Bush Administration Delivers Annual Trade Report To Congress
WASHINGTON, D.C. – The Bush Administration Monday delivered to Congress the 2008 Trade Policy Agenda and the 2007 Annual Report of the President of the United States on the Trade Agreements Program.
The report highlights the Administration’s 2007 accomplishments of opening new markets, developing and implementing new policies, and enforcing U.S. trade agreements to ensure trade is free and fair.
"President Bush's accomplishments of opening markets at every opportunity have advanced the pro-growth benefits of free and fair trade" said U.S. Trade Representative Susan C. Schwab. "Through negotiations for reciprocal access bilaterally, regionally, and multilaterally - and tough enforcement to ensure that our trading partners must keep their promises of open markets - the past seven years have reaped record exports, job creation, growth, and productivity."
Bilaterally, in 2008, the Administration will build on the passage of the Peru Free Trade Agreement (FTA) by working with Congress to advance other pending FTAs with Colombia, Panama and South Korea. These pending agreements offer substantial opportunities for U.S. farmers, ranchers, workers, manufacturers, and producers. Passing and implementing an FTA with Colombia will solidify relations with a key strategic ally in Latin America. The Korea-U.S. (KORUS) FTA is the most commercially significant FTA the United States has concluded in 15 years and when implemented will offer immense opportunities to U.S. business and agriculture in a rapidly growing and sophisticated market.
Multilaterally, the United States continues to lead efforts towards concluding an ambitious Doha Development Round. Concluding an ambitious Doha Round is President Bush’s top trade negotiating priority and will generate economic growth through new trade flows in agriculture, industrial goods and services - helping to lift millions of people in developing counties out of poverty. The Administration realizes that a window of opportunity exists to conclude the Doha Round this year and looks forward to working with our trading partners to achieve the ambitious and balanced outcome that will be necessary for a successful agreement.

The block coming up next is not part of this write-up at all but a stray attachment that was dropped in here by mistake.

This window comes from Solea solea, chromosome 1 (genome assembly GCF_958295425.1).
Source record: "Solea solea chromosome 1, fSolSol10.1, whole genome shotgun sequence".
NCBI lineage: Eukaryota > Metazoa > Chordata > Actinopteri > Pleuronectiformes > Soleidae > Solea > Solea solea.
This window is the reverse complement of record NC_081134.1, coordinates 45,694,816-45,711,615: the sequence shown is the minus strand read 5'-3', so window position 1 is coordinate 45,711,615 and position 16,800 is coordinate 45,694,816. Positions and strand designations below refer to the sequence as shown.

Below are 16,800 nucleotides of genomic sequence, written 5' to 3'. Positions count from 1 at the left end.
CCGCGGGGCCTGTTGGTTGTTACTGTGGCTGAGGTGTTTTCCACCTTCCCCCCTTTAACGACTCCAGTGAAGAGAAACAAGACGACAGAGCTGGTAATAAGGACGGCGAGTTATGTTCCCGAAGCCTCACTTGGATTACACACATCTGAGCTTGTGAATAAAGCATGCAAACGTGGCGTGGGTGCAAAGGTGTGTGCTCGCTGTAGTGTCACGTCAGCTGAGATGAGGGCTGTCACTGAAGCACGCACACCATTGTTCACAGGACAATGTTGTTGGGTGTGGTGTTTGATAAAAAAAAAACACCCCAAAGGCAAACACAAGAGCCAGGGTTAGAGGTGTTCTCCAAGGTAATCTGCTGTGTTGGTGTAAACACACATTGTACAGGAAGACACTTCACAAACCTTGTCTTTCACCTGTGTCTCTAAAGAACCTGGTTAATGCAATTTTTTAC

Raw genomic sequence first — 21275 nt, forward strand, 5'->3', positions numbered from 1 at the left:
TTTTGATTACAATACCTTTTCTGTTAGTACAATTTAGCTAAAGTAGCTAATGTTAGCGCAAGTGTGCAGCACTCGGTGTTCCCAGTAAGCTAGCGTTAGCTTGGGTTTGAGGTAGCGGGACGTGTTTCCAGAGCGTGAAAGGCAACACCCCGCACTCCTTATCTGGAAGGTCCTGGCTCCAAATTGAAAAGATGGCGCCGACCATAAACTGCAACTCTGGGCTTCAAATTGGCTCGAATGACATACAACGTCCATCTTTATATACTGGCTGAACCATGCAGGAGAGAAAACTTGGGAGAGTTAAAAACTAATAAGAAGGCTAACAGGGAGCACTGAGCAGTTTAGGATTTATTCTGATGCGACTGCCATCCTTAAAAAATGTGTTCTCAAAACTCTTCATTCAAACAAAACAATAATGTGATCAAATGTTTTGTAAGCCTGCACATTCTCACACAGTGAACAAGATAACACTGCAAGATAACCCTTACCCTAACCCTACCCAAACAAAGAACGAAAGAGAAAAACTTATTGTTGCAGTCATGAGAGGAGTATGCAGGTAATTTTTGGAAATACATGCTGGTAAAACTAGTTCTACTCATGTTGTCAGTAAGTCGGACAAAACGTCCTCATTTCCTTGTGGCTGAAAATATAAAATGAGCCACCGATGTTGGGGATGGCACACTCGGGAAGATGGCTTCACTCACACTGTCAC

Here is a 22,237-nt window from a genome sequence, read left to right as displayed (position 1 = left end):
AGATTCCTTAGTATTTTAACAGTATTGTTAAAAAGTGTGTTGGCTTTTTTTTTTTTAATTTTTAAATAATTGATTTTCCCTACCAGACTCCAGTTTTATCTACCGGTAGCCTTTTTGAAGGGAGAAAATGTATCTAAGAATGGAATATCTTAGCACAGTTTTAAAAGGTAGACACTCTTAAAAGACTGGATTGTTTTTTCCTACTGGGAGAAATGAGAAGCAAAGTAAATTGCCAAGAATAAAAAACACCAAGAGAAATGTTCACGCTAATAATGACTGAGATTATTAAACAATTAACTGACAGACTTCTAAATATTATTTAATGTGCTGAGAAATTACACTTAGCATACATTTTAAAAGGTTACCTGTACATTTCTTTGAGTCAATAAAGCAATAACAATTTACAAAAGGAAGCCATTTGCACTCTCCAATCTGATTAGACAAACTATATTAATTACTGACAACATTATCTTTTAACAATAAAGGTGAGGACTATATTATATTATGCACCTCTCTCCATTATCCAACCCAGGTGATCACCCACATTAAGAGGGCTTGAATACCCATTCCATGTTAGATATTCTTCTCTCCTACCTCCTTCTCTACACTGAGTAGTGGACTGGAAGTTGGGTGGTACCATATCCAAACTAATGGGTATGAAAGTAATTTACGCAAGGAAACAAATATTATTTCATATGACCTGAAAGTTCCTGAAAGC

In addition, the Administration will continue to aggressively combat intellectual property rights (IPR) violations in order to protect both industry and consumers. In 2007, the Administration continued to lead the fight against IPR violations through launching negotiation of an Anti-Counterfeiting Trade Agreement with other trading partners. Additionally, the Administration filed cases in the World Trade Organization (WTO) over China’s deficiencies in protecting and enforcing copyrights and trademarks.
As part of the Doha Development Agenda negotiations, the Administration developed and introduced, along with the European Commission, a proposal for an innovative new environmental goods and services agreement in the WTO and a commitment by all WTO members to remove barriers to trade in a specific set of climate-friendly technologies and services.
In 2008, the Administration will continue its efforts to build and strengthen trade relations worldwide while ensuring that all parties involved abide by fair and evenly applied rules. In particular, the Administration will pursue Asia-Pacific regional economic integration through the Asia Pacific Economic Cooperation forum.
“Today, the United States is party to FTAs with 20 countries in every corner of the world (14 in force, three approved by Congress but not yet in force, and three concluded but not yet approved by Congress). These agreements bring real benefits to American workers, farmers, ranchers, manufacturers and service providers” wrote Ambassador Schwab in the report’s introduction.
The 2008 Trade Policy Agenda and the 2007 Annual Report are prepared according to the guidelines established under the Trade Act of 1974, as amended. The full report can be viewed at www.ustr.gov
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